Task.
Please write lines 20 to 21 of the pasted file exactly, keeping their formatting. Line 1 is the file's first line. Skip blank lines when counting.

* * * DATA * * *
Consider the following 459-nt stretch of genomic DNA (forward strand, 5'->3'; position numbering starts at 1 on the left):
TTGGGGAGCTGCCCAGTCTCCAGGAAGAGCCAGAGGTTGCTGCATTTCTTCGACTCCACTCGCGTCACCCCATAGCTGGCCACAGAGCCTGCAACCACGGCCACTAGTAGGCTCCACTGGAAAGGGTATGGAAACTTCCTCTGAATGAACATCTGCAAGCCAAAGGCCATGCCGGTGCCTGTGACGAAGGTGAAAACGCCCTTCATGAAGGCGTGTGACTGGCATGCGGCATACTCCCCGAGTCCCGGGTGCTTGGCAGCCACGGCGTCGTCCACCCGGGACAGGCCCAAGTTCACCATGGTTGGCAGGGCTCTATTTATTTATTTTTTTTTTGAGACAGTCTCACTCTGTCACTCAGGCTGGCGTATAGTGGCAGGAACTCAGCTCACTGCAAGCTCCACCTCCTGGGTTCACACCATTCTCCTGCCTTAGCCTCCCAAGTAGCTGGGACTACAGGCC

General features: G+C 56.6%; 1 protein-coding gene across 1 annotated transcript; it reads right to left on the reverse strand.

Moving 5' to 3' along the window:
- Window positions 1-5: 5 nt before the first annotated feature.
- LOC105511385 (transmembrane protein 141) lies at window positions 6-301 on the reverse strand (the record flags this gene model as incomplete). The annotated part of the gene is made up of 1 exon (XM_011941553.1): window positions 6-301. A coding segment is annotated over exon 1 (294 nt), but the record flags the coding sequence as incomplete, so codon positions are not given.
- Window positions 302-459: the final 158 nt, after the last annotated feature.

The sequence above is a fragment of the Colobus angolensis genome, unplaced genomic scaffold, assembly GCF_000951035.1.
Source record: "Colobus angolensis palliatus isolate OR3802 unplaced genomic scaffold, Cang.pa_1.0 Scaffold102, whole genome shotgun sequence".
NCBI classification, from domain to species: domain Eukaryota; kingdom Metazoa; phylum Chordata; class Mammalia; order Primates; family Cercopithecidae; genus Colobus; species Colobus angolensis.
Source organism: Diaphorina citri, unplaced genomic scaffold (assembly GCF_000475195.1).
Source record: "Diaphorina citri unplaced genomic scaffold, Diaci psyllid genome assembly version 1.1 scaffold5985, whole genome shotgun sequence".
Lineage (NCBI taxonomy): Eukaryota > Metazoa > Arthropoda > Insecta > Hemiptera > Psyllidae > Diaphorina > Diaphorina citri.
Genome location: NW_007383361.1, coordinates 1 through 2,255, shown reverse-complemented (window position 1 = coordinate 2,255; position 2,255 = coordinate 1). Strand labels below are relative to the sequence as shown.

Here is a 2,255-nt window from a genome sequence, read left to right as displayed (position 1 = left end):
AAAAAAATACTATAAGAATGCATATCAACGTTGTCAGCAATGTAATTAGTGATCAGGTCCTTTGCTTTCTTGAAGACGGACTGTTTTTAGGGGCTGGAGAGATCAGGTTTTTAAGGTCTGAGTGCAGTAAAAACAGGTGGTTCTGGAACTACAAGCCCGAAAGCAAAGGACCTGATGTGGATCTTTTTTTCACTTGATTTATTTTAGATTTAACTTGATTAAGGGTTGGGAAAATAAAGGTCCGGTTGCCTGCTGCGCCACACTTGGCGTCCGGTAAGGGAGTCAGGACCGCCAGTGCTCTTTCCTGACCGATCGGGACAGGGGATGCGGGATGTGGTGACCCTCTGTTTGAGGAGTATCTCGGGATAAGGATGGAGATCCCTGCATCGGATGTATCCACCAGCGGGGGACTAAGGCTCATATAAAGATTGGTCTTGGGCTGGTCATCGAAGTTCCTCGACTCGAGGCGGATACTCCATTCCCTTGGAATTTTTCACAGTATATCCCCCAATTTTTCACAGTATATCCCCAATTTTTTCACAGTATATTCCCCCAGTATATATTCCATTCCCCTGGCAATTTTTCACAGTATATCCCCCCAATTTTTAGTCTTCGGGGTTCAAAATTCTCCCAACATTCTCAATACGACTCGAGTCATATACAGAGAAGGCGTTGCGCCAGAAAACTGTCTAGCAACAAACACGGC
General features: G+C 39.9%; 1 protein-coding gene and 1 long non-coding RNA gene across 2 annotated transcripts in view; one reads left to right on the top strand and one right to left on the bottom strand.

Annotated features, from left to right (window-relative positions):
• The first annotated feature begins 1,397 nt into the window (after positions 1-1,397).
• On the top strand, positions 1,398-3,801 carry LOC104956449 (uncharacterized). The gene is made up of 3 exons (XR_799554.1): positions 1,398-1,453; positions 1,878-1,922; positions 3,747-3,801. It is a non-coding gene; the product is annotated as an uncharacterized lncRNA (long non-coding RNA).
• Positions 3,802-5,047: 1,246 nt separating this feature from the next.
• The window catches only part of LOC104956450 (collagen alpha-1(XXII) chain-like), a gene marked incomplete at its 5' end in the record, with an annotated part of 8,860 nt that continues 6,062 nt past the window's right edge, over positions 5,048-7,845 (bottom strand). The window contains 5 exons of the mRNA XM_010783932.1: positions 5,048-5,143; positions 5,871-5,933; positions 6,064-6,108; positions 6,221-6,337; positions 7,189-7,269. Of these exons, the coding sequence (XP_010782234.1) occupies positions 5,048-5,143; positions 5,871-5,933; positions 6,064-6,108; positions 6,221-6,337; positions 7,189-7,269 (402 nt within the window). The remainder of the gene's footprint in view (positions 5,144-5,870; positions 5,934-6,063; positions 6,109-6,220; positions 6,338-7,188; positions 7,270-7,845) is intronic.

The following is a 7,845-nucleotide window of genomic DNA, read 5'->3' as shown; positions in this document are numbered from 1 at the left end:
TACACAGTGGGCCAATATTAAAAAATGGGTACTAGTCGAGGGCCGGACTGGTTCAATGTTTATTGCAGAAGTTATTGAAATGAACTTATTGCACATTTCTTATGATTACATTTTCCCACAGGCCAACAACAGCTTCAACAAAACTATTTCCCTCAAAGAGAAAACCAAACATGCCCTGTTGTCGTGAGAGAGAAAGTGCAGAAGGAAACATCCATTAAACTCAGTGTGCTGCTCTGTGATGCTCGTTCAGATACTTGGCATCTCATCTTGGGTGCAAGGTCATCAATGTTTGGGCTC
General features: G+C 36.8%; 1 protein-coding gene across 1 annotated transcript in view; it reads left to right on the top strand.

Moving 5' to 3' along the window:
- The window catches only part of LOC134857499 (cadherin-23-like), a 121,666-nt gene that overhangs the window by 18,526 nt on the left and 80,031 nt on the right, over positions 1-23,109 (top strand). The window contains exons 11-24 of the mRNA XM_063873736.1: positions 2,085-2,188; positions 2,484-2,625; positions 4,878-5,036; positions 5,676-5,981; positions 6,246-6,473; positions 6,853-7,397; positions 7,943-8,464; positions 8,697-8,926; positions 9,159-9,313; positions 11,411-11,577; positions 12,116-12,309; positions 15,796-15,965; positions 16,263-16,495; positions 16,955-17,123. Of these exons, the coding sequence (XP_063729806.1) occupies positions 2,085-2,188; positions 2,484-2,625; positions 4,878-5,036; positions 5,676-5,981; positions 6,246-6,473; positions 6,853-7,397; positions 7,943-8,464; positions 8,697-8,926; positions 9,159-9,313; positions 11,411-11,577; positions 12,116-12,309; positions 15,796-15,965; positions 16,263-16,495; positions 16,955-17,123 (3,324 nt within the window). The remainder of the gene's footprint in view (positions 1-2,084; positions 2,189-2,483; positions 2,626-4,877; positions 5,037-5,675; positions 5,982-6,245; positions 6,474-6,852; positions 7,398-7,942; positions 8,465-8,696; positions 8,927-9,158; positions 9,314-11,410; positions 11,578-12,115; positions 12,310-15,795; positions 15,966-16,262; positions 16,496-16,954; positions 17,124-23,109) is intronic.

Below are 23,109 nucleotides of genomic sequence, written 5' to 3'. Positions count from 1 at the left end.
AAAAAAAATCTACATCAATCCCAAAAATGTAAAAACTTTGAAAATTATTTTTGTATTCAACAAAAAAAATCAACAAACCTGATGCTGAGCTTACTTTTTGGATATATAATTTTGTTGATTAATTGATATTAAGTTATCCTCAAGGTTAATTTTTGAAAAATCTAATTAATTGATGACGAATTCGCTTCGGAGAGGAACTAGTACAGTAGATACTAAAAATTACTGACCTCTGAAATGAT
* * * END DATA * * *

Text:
• On the top strand, positions 1,398-3,801 carry LOC104956449 (uncharacterized). The gene is made up of 3 exons (XR_799554.1): positions 1,398-1,453; positions 1,878-1,922; positions 3,747-3,801. It is a non-coding gene; the product is annotated as an uncharacterized lncRNA (long non-coding RNA).
• Positions 3,802-5,047: 1,246 nt separating this feature from the next.